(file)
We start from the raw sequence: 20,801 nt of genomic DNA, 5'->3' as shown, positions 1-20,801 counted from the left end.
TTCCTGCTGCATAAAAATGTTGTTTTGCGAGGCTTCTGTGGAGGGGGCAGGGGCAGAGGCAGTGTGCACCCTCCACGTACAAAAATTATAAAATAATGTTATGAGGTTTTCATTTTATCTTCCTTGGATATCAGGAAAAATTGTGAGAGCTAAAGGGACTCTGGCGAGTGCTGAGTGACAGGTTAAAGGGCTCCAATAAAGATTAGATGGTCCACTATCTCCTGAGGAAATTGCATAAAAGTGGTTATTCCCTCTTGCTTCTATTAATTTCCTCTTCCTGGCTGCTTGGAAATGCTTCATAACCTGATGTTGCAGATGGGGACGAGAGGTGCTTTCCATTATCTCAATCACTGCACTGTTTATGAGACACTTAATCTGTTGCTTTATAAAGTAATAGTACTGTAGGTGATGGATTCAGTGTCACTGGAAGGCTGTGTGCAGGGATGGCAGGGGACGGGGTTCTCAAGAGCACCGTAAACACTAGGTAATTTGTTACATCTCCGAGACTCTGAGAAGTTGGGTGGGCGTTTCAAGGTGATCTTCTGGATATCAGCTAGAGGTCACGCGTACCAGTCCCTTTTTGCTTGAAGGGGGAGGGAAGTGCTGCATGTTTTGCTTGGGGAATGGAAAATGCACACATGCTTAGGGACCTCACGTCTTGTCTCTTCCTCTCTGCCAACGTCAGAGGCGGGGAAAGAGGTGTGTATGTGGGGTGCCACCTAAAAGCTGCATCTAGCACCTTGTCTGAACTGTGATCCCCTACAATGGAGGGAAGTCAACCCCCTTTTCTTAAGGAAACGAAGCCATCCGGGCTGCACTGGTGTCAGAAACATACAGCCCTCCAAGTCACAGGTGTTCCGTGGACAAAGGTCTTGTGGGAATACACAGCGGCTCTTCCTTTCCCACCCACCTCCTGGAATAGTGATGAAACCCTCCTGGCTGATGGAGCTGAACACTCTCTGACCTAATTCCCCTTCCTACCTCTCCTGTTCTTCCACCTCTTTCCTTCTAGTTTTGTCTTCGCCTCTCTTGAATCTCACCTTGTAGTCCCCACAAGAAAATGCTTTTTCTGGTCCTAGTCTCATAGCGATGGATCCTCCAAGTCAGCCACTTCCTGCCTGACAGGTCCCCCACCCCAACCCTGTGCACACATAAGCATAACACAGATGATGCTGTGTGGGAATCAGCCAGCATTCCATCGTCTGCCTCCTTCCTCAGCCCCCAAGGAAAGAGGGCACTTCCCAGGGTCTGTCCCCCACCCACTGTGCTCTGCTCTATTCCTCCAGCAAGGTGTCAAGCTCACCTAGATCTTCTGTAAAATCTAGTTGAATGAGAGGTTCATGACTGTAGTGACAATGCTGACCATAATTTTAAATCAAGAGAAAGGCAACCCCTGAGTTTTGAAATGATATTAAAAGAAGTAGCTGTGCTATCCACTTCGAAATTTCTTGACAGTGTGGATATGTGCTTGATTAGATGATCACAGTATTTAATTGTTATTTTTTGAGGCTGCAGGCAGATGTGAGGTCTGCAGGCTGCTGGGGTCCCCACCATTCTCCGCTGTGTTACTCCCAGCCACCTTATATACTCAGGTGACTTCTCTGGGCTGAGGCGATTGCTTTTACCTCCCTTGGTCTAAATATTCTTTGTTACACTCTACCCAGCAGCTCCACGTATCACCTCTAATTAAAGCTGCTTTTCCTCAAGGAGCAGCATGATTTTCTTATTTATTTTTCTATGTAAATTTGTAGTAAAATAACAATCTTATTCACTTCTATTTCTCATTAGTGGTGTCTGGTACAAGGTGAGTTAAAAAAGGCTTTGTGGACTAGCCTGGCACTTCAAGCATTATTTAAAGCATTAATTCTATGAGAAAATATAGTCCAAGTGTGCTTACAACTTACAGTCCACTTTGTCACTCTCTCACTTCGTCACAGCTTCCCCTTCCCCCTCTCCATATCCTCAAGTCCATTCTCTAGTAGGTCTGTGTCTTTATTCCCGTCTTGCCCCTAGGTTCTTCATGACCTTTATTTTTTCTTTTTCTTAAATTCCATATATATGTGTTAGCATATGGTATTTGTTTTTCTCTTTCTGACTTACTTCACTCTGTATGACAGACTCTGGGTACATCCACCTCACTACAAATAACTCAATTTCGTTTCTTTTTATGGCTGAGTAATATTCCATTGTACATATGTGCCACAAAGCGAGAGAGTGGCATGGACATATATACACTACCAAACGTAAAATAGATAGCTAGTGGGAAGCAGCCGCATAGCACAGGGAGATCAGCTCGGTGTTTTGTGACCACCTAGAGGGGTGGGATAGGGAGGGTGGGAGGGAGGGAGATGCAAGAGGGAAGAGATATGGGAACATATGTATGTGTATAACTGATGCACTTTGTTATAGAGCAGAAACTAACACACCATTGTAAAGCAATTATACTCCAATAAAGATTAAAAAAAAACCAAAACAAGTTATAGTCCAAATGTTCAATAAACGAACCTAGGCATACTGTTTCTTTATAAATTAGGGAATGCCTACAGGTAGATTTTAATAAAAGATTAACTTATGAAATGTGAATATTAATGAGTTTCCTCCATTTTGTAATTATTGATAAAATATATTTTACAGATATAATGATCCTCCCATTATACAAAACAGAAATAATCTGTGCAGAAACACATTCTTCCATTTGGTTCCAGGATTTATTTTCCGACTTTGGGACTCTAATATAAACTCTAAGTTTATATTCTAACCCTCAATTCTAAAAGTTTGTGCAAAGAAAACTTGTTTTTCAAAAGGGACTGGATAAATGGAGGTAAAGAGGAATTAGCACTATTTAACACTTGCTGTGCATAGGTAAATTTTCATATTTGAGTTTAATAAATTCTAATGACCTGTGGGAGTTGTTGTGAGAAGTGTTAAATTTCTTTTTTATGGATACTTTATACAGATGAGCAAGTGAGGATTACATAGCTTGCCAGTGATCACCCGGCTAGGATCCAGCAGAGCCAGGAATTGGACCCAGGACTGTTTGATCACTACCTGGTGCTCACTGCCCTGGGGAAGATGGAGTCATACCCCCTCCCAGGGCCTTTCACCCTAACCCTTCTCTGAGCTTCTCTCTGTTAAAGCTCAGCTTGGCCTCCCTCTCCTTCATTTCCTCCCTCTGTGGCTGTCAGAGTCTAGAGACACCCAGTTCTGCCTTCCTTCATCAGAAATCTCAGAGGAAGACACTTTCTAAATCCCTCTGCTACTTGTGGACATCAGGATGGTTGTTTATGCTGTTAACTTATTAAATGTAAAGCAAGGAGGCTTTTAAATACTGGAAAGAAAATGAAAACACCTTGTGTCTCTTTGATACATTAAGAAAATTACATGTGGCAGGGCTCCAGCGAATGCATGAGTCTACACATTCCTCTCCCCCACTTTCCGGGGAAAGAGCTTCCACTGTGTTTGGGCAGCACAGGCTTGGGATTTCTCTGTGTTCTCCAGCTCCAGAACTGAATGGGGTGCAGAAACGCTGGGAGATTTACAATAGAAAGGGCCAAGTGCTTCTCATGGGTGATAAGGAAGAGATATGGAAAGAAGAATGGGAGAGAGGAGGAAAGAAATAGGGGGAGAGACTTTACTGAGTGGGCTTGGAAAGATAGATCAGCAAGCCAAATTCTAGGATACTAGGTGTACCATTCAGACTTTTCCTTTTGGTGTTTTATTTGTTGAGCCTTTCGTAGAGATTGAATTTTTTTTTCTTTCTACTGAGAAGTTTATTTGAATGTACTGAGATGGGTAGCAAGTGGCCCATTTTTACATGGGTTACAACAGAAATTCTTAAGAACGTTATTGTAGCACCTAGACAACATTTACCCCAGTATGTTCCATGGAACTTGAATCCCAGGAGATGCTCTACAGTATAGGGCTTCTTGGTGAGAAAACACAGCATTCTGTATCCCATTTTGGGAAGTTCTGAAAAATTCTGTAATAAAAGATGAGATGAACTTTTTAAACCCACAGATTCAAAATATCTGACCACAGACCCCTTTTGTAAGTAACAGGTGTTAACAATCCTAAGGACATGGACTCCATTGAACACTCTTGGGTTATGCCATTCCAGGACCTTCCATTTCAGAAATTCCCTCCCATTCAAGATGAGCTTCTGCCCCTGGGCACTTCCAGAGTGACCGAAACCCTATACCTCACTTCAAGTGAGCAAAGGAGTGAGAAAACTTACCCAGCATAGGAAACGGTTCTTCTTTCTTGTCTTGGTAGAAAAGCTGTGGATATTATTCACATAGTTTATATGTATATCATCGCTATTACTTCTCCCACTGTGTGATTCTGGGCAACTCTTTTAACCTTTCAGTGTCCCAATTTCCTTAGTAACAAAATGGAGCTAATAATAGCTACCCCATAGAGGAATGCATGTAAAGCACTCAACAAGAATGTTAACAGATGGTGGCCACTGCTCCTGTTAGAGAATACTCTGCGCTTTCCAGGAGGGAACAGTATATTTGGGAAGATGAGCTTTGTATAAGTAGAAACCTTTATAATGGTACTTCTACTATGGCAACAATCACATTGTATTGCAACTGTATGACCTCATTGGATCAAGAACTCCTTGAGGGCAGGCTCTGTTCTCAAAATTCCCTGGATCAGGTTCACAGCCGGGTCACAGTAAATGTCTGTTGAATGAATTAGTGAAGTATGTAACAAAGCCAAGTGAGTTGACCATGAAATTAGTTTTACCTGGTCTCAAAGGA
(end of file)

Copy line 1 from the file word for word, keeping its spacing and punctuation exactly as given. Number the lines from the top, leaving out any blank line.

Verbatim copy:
We start from the raw sequence: 20,801 nt of genomic DNA, 5'->3' as shown, positions 1-20,801 counted from the left end.